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You don't say how old ur. This happens with menopause and afterwards. I read before going to bed but have read this is not good. Either is being on the computer. Keeps your mind going. When I have a night like this, I take a couple of Advil. Seems to relax me. If you tend to play on computer or phone before bed, try to go off an hour before bed. Relax in front of TV.
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Good points JohnnyJ. There are many health reasons for working towards a good night's sleep with Cpap. It's vital. There are different kinds of machines, different kinds of mask, nasal pillows (which I use), techniques for positions, etc. When I found out all the complications from not getting proper oxygen during sleep, it scared the hay out of me. Fortunately, I was a good candidate and took right to it, but some struggle. It is doable though. It's worth the work to get it right.
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4 days is not nearly enough to get used to it for some people. Everyone with sleep apnea should know about the damage it causes. When you stop breathing and the oxygen level in your blood starts falling, your heart starts racing trying to get oxygen to the brain. Finally, your body gets a jolt of adrenalin to make you gasp and breathe again. Adrenalin irritates your arteries and your body's response to irritated arteries is to lay down cholesterol, which then clogs your arteries. There is a 100% correlation between sleep apnea and arteriosclerosis. The latest research is also suggesting a link between sleep apnea and developing Alzheimer's disease. It is in deep sleep that the brain does its house cleaning, removing the sticky plaques associated with Alzheimer's. More research is being done on that aspect. Sleep apnea is not something to shrug off because the machine is difficult to adapt to. Get further info, a different mask, an operation to correct the problem, but do something to address it. My newest machine automatically adjusts the air pressure to my needs with each breath. I didn't know how much pressure I needed depends upon what position I sleep in and changes as I change position. Other healthy things, like exercise, help insure a better sleep. If I am just too wired, I resort to sudoku or crossword puzzles and find myself sleepy in about 20 minutes. Best of luck--don't give up! I've used a CPAP machine for 10 years now and won't even try a nap without it once I understood the damage sleep apnea causes. I needed a quadruple by-pass operation shortly after mine was diagnosed. And my 42 year old nephew needed a by-pass operation and only afterwards did they discover he had sleep apnea, too--probably the cause.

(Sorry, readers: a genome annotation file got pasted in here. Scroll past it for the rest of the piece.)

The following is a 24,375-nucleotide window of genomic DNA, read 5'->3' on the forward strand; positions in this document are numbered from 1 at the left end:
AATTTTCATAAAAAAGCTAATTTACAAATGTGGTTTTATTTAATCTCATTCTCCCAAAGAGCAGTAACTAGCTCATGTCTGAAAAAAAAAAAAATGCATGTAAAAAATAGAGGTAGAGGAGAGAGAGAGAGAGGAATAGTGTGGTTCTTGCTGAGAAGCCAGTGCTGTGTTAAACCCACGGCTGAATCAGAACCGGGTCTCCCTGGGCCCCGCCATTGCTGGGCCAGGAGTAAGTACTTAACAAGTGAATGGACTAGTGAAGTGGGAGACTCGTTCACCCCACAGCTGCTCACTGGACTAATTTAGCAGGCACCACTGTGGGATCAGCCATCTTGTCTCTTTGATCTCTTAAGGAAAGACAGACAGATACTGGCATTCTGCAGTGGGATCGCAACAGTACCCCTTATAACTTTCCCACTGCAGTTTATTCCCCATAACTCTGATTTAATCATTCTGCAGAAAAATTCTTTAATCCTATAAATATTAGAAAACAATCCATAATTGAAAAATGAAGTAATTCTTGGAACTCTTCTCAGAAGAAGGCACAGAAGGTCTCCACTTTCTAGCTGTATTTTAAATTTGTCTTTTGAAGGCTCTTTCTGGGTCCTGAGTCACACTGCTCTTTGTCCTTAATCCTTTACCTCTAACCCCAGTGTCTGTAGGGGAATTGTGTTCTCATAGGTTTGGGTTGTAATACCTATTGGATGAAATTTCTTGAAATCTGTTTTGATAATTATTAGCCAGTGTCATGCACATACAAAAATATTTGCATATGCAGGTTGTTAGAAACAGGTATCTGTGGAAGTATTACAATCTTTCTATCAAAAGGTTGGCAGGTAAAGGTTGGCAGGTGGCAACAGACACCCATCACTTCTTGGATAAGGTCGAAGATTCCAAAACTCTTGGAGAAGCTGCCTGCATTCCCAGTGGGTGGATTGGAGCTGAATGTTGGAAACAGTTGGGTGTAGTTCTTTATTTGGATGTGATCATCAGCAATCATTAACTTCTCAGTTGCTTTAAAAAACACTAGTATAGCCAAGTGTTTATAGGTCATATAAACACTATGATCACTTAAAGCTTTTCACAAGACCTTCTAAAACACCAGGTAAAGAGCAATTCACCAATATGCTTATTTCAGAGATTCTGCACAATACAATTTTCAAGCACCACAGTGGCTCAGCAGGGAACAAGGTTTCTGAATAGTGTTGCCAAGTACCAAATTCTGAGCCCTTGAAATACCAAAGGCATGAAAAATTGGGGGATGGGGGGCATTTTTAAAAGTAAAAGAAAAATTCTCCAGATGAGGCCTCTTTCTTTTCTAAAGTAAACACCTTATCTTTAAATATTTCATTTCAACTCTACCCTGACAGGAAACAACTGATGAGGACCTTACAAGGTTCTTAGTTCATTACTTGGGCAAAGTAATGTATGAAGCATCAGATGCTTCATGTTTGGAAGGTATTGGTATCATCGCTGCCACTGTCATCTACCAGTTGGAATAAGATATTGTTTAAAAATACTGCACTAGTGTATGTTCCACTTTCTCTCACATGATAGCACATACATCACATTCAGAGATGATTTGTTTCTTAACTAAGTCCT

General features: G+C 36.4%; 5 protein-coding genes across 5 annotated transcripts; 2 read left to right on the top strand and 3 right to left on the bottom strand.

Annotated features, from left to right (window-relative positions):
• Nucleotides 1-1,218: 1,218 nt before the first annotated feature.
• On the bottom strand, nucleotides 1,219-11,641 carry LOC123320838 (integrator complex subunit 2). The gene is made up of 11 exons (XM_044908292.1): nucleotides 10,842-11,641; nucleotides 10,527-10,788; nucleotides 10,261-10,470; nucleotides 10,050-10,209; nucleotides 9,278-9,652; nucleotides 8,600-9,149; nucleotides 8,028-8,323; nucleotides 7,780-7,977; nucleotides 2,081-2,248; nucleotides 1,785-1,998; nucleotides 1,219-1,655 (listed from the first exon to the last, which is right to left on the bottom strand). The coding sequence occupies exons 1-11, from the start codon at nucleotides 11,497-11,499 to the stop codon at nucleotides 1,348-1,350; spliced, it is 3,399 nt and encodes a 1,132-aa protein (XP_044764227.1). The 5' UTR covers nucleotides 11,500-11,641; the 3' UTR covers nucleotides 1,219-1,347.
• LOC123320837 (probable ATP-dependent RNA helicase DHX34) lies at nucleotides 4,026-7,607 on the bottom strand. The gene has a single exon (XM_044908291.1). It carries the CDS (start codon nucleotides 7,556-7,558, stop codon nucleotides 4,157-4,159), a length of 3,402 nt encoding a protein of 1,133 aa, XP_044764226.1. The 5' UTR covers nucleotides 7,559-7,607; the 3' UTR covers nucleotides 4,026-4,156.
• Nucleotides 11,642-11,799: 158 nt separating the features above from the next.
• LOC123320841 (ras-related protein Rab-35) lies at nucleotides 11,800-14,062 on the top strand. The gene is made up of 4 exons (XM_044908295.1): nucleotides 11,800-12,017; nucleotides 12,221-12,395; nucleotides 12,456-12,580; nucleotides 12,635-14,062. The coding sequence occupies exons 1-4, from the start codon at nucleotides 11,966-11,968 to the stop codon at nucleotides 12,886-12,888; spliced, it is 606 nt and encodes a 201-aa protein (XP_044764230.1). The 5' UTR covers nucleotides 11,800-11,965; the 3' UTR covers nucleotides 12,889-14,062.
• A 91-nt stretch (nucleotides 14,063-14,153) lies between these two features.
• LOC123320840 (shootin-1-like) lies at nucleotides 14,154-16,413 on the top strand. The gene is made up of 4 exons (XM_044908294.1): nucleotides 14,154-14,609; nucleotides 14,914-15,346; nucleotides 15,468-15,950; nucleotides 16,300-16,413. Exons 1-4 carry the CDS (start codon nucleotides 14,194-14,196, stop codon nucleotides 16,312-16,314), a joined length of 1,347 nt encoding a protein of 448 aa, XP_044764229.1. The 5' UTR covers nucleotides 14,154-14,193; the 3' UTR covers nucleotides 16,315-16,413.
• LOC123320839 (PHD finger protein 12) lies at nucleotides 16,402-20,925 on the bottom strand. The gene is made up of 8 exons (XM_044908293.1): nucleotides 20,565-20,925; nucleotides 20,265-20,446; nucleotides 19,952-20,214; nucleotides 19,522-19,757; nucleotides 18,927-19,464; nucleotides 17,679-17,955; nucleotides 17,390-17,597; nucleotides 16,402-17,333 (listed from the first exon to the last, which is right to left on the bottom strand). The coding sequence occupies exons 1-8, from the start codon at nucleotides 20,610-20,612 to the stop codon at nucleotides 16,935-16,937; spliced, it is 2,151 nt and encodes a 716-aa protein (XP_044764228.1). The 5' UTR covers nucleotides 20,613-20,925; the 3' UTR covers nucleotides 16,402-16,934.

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This was a very big problem for my husband. Since you have to unhook yourself from the CPAP contraption, go to the bathroom, then come back and rehook up yourself is not conducive to peaceful sleep. He lasted four days on his machine and I returned it because he couldn't get restful sleep. Depending on the level of your sleep apnea (his is mild), try elevating your head with several pillows and see if that helps. You need your sleep!
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I take it that you are using the CPAP at night and are getting 4 hours of sleep. Is your cpap machine a rental? If so, the company normally has a representative that you can call and they will review the SIM card and determine how you are actually doing and make recommendations. I'm in my 7th month on CPAP and love it. I'm averaging between 6-8 hours and they are of good sleep.

I will also suggest you check your AHI or number of incidences to make sure they are low. The reason is that maybe your air pressure is not adequate. And if your pressure is not adequate, it can cause you to have to go to the bathroom during the night. Very low AHI has prevented me from having to get up to go to the bathroom, so that is a thing of the past.

Also, is your machine automatic, so that it starts on a lower pressure and then goes to higher later on? Maybe your machine needs adjusting. Mine starts on 4 but goes to 6 later on. The lower pressure in the beginning allows me time to drift off to sleep. I don't awake when it goes to 6.

You might seek support from Apnea websites. They have some great communities with awesome ideas and years of experience. Many are helpful. And of course, consult with your doctor about it.